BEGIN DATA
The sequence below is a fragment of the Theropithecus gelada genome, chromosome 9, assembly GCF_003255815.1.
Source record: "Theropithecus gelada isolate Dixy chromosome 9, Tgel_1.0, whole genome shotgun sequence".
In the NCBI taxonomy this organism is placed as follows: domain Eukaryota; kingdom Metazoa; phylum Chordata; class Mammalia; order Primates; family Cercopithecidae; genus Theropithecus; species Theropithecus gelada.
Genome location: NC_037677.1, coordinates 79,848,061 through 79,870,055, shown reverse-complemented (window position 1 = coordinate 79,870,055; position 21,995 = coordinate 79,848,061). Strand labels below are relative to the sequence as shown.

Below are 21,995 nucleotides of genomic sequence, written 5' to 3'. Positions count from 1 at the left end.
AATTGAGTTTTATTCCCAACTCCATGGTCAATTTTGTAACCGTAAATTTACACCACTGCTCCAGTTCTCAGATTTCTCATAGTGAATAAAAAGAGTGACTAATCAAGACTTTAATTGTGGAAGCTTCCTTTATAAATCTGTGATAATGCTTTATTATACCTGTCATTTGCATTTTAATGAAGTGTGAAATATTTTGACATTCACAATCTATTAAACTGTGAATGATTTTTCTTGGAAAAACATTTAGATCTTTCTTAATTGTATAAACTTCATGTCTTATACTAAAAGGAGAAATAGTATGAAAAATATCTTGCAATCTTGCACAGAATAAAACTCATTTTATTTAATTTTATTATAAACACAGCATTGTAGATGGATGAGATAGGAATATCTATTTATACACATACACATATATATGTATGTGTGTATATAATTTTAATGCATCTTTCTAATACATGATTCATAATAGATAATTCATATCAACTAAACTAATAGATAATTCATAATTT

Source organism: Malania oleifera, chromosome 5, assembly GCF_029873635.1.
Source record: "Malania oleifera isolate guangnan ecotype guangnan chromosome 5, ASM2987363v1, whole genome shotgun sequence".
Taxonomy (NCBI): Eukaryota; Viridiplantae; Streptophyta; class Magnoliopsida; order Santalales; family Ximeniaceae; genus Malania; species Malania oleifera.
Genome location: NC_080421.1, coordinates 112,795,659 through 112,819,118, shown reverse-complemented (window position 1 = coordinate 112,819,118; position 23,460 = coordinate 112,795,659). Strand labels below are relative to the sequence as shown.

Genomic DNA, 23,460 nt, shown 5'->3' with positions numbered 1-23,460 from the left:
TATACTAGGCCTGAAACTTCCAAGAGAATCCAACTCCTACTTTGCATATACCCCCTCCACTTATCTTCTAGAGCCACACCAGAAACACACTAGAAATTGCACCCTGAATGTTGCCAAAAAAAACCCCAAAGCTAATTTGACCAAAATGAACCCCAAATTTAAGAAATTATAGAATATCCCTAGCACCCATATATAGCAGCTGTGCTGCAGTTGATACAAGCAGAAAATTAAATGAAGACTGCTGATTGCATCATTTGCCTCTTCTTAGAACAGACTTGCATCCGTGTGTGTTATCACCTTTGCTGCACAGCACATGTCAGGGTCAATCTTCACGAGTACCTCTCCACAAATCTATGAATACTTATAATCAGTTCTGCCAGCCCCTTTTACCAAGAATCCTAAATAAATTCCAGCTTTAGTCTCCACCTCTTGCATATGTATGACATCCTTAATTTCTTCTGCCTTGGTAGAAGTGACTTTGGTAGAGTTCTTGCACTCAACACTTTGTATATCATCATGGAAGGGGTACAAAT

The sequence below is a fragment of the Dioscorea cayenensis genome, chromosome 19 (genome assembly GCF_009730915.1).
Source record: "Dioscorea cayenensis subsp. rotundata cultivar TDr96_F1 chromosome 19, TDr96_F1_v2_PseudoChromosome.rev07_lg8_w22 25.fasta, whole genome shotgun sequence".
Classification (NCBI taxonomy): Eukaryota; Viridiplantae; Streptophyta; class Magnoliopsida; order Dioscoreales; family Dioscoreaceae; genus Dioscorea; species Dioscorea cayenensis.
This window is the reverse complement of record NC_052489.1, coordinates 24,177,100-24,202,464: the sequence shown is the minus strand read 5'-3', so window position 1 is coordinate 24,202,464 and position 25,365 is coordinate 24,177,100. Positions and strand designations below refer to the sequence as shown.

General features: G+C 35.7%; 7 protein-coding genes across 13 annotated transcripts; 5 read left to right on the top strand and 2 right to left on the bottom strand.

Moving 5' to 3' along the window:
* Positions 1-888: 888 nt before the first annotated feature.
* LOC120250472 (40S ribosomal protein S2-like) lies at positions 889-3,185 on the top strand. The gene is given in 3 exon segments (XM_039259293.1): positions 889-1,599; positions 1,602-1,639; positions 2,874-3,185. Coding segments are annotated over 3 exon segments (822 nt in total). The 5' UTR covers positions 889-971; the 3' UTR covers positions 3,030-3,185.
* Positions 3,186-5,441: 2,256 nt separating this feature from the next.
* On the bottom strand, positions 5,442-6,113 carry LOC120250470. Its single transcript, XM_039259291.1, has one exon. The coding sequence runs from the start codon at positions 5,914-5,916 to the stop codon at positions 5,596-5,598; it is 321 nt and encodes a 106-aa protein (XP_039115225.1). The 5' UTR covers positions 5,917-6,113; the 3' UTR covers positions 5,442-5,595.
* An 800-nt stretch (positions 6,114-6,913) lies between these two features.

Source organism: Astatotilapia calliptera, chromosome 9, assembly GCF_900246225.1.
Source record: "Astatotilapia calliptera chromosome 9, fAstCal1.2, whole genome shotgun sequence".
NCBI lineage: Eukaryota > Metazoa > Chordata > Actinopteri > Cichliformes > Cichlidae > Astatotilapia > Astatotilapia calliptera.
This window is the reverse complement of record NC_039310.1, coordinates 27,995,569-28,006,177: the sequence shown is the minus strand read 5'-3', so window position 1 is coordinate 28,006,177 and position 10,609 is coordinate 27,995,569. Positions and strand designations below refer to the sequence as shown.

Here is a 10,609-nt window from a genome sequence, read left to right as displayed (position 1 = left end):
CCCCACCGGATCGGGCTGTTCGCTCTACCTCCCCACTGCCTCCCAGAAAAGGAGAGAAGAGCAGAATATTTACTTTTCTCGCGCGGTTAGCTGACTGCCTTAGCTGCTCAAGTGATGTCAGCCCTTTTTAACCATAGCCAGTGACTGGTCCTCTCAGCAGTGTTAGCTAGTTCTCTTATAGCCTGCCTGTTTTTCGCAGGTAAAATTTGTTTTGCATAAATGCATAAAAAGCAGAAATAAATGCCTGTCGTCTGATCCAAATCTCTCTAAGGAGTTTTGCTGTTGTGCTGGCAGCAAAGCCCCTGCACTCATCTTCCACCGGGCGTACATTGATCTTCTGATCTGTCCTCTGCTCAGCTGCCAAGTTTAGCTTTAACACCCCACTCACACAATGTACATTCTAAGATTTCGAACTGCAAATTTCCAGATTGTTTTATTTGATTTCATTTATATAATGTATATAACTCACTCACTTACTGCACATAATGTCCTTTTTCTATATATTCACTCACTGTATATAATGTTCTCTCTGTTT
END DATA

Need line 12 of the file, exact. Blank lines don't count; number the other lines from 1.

TATACTAGGCCTGAAACTTCCAAGAGAATCCAACTCCTACTTTGCATATACCCCCTCCACTTATCTTCTAGAGCCACACCAGAAACACACTAGAAATTGCACCCTGAATGTTGCCAAAAAAAACCCCAAAGCTAATTTGACCAAAATGAACCCCAAATTTAAGAAATTATAGAATATCCCTAGCACCCATATATAGCAGCTGTGCTGCAGTTGATACAAGCAGAAAATTAAATGAAGACTGCTGATTGCATCATTTGCCTCTTCTTAGAACAGACTTGCATCCGTGTGTGTTATCACCTTTGCTGCACAGCACATGTCAGGGTCAATCTTCACGAGTACCTCTCCACAAATCTATGAATACTTATAATCAGTTCTGCCAGCCCCTTTTACCAAGAATCCTAAATAAATTCCAGCTTTAGTCTCCACCTCTTGCATATGTATGACATCCTTAATTTCTTCTGCCTTGGTAGAAGTGACTTTGGTAGAGTTCTTGCACTCAACACTTTGTATATCATCATGGAAGGGGTACAAAT